Before we head into week four of high school football, week three delivered the exciting finish to top. New London came from behind to beat Killingly in the final minute and the Whalers were all smiles. Though, for the Whalers' new head coach, every day on the field is a reason to be happy.
Johnny Burns grew up in the neighborhood next to New London High School. When he was 7 years old, he’d sneak through a hole in the fence to watch the Whalers varsity football games. When he was 10, he’d sneak in to play pickup games. When he was 14, he joined the team. Now, 23 years after graduation, Burns is coming home.
"When I walk around the locker room, I walk around and I feel almost ghosts at times,” said Burns. “I can see where my coaches would sit... Places where so many memories are."
The decision to take over as New London’s newest football coach didn’t happen quickly and it didn’t happen without sacrifices. Burns gave up a full time job as a social worker and now works as a security officer in the high school.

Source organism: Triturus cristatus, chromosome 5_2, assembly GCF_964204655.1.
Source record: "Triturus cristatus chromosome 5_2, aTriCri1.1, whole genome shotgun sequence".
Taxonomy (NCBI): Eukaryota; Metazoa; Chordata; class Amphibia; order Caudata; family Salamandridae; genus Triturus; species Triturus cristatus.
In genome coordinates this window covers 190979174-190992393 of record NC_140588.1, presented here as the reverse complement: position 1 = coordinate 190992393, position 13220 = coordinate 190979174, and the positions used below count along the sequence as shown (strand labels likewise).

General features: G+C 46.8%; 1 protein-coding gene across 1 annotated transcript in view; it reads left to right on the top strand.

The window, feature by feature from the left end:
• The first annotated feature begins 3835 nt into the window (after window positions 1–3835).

"They're kind of in the program as soon as they hit school,” Burns says of starting the school day with his players.
His team wouldn't have it any other way.
“He won two state championships here so playing for a guy who knows what it’s like to be a whaler,” said Whalers quarterback, Owen George. “He can lead the way so we can learn how to be Whalers just like he was."
But this isn't the program burns left when he graduated in 1995.Burns is the third head coach in four seasons. They haven’t won a state title in 10 years. But that desire to win feels just like the old days.
"You'll probably have to pry me off the field one day,” said Burns. “If I can be the head coach here that helps football mean much more that football, then that's what I'm after here."